Volume #15 - 209.|
ISSUES BEFORE THE UNITED NATIONS
REFUGEES AND STATELESS PERSONS
Secretary of State for External Affairs|
to Permanent Delegation to United Nations
November 4th, 1949|
Your despatch No. 22, October 29th-Refugees and Stateless Persons.
1. We have studied the two documents enclosed with your despatch and after consultation with the other interested Departments, we would make the following comments:
(a) The extent to which the U.N. should provide legal protection for refugees and stateless persons.
2. It is our opinion that the I.R.O. and the organization which succeeds it should extend whatever legal protection is required by refugees and persons who are de jure stateless. This generalization would not apply of course to war criminals or other persons who for similar reasons were left outside the I.R.O. mandate. It should, however, apply to refugees who are in that position for purely technical or national reasons even though they are outside the I.R.O. mandate.
3. It seems to us that the more that is done by the U.N. to protect the interests of stateless persons and other refugees, the more likely these people are to find satisfactory havens and the more willing they may be to accept permanent residence in the countries where they are now living. It is to Canada's interest that these persons should become permanently domiciled as quickly as possible and legal protection by the U.N. would be a contribution to that end.
4. The extent of material assistance which should be given by the U.N. is difficult to assess at this time but we think it important that the terms of reference of the High Commissioner's duties should be broad enough to allow consideration of any problem affecting refugees:
(b) The arrangements which should be made to handle the continuing problems of refugees following the termination of the I.R.O.
5. As explained in the Commentary article on the I.R.O.. our main concern is that an efficient organization should be established and that its maintenance should be a charge on the regular U.N. budget. The Secretary-General's recommendation for the appointment of a High Commissioner who would report to the General Assembly through ECOSOC and who would comply with directives received from the Assembly and the Council, seems to us to meet our position and we see no objection to supporting it unless, during the course of the debate, serious weaknesses in the scheme which are not at present apparent are revealed. The prominent stature of the High Commissioner would be a constant invitation to the Assembly and ECOSOC to examine and criticize his activities whereas the same sort of work handled by a section of the Secretariat would be less likely to impose itself upon their attention. Moreover, it would be relatively simple at any time to terminate the High Commissioner's responsibilities and incorporate any continuing elements of the problem into the Secretariat of the U.N. should this prove feasible or desirable at some future date. It should be envisaged that, as the proportions of the problem are reduced, a comparable reduction should take place in the number of the employees of the U.N, assigned to handle it. The appointment of a High Commissioner might well facilitate the efficient and economic handling of the problem.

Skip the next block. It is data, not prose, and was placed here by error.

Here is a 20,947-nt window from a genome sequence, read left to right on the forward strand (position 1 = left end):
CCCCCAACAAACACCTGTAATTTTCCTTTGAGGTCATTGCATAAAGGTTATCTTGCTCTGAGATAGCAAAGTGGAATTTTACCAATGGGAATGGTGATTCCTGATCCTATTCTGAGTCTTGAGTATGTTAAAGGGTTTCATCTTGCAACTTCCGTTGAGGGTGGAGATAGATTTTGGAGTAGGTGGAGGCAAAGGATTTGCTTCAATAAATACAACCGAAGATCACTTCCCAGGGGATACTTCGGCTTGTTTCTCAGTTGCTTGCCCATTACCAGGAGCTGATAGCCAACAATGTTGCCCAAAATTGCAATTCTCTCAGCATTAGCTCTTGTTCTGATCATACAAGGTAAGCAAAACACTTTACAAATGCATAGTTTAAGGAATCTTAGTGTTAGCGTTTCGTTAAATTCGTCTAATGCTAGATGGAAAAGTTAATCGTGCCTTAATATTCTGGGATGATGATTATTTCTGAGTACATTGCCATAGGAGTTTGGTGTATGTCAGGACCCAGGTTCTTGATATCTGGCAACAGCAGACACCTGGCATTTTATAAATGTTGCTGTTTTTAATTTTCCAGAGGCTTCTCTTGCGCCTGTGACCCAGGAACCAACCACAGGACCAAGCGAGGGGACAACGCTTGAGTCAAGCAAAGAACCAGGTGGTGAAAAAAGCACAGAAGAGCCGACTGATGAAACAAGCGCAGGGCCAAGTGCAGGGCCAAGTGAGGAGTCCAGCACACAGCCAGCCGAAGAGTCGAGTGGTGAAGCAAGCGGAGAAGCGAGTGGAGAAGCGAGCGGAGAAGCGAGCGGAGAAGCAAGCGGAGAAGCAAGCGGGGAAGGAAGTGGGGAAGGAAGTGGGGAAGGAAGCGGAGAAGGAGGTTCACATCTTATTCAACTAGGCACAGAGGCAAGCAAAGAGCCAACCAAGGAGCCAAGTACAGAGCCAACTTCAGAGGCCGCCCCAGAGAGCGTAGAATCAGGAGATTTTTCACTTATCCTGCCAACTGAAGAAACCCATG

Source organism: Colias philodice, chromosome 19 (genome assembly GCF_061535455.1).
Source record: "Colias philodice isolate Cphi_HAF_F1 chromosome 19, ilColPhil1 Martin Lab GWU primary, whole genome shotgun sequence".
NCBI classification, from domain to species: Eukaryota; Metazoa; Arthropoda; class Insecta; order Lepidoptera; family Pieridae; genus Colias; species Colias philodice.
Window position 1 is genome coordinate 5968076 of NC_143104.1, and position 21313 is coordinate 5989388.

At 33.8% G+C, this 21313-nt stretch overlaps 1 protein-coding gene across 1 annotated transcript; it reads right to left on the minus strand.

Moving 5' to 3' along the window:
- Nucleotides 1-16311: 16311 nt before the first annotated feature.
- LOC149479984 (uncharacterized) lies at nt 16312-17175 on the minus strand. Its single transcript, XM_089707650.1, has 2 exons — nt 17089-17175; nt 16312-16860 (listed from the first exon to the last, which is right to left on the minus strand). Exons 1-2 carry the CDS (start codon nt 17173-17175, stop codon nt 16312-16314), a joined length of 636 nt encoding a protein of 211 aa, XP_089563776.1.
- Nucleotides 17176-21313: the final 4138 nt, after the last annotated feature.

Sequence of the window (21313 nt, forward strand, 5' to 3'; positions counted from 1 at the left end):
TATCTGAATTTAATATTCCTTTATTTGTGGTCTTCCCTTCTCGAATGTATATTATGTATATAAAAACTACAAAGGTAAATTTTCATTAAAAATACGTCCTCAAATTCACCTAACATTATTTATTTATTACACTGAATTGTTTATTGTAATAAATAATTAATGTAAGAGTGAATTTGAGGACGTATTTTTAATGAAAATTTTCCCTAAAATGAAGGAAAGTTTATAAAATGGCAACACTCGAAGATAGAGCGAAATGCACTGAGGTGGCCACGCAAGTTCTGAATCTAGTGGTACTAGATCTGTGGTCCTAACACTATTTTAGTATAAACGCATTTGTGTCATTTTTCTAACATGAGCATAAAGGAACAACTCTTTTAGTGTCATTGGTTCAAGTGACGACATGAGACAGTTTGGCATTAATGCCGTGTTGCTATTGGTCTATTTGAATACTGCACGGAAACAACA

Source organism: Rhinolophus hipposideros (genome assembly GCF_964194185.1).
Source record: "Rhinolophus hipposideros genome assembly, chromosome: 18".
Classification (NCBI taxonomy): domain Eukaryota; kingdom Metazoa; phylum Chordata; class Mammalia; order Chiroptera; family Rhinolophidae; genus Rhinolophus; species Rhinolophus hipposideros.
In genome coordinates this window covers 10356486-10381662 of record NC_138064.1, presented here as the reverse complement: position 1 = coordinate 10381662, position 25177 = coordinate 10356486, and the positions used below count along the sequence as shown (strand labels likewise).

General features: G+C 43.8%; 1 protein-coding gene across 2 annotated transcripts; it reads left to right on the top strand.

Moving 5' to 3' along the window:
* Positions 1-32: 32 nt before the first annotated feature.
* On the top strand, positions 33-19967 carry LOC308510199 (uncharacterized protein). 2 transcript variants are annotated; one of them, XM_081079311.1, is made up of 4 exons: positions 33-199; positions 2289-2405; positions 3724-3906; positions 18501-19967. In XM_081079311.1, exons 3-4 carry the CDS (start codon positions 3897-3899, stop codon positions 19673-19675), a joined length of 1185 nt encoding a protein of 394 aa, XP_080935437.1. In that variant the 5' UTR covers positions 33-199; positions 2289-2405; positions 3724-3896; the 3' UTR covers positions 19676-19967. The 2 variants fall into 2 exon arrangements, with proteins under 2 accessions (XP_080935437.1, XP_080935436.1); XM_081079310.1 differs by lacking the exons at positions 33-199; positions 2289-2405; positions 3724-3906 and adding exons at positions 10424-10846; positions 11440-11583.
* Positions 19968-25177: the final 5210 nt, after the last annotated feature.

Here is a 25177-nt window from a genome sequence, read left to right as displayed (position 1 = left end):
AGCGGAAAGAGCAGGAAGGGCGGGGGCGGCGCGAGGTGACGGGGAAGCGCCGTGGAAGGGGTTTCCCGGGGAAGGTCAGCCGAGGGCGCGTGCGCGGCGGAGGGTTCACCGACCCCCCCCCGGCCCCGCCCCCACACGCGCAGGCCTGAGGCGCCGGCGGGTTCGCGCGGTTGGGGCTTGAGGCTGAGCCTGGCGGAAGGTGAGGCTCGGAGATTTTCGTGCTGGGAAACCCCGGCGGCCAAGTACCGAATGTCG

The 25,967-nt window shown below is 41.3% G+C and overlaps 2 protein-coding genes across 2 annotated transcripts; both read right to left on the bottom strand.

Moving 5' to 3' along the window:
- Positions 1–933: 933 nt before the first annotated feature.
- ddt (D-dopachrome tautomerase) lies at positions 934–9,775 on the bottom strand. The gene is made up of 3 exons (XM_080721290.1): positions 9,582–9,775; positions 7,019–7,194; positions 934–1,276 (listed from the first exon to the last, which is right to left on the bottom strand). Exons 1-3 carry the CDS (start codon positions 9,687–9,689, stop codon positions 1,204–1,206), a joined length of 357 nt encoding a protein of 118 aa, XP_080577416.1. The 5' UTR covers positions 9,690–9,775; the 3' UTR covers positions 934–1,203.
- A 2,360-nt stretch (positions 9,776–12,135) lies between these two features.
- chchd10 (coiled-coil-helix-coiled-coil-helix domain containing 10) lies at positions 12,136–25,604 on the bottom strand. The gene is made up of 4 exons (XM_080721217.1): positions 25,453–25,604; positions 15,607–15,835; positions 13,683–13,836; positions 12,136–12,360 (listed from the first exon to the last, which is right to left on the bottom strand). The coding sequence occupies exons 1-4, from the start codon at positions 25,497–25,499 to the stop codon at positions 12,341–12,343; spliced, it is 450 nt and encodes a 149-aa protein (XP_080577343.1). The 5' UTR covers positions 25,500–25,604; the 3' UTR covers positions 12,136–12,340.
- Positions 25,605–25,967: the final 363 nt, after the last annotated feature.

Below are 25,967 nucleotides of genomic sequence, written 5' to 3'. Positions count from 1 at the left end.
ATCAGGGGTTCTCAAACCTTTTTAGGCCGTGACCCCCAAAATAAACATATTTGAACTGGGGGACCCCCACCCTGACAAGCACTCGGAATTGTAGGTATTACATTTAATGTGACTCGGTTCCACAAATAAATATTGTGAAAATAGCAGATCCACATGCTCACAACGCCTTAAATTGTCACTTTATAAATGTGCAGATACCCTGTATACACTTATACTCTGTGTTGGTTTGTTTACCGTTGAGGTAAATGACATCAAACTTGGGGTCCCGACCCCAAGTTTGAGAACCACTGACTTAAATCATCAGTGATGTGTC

(c) Intergovernmental cottunittee.
6. Paragraphs 56 and 57 of the Secretary-General's report envisage the establishment of an Intergovernmental Consultative Committee to advise ECOSOC on any aspect of the U.N. work for refugees. While we understand that the object of setting up such a committee would be to include in it countries such as Switzerland and Italy who are not members of the U.N. and while we recognize the interest of these countries in the refugee problem and the desirability of bringing them into association with the refugee work, it seems to us that the advantages to be gained are outweighed by the disadvantages of adding still another to the already alarming number of international bodies. We would think that the attendance of representatives of these countries with observer status, to sessions of ECOSOC, would provide ample opportunity for consultation and that the Intergovernmental Committee would serve no purpose useful enough to justify its establishment.
(d) Budgetary Implications.
7. Finance requests that Pollock examine this aspect carefully before Delegation approves plan.